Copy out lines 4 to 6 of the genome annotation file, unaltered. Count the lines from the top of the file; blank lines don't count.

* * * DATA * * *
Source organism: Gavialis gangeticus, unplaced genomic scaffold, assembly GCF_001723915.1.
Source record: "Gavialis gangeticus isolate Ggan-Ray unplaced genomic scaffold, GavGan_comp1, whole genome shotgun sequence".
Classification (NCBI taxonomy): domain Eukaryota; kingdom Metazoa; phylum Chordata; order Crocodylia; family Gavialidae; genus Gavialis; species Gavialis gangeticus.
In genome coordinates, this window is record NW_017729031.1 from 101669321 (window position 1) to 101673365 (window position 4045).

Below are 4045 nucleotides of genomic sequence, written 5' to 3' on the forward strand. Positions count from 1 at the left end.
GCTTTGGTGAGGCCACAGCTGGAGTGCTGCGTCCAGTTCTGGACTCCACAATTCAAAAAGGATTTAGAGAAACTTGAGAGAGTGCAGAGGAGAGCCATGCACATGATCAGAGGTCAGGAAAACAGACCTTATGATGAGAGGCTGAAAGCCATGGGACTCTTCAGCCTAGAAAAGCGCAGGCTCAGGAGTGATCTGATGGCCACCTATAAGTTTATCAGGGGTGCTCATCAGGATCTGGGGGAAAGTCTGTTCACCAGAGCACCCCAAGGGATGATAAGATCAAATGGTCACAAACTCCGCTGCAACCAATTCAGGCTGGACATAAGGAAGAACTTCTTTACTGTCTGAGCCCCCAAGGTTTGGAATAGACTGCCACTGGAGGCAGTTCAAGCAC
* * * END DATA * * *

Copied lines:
In genome coordinates, this window is record NW_017729031.1 from 101669321 (window position 1) to 101673365 (window position 4045).

Below are 4045 nucleotides of genomic sequence, written 5' to 3' on the forward strand. Positions count from 1 at the left end.
GCTTTGGTGAGGCCACAGCTGGAGTGCTGCGTCCAGTTCTGGACTCCACAATTCAAAAAGGATTTAGAGAAACTTGAGAGAGTGCAGAGGAGAGCCATGCACATGATCAGAGGTCAGGAAAACAGACCTTATGATGAGAGGCTGAAAGCCATGGGACTCTTCAGCCTAGAAAAGCGCAGGCTCAGGAGTGATCTGATGGCCACCTATAAGTTTATCAGGGGTGCTCATCAGGATCTGGGGGAAAGTCTGTTCACCAGAGCACCCCAAGGGATGATAAGATCAAATGGTCACAAACTCCGCTGCAACCAATTCAGGCTGGACATAAGGAAGAACTTCTTTACTGTCTGAGCCCCCAAGGTTTGGAATAGACTGCCACTGGAGGCAGTTCAAGCAC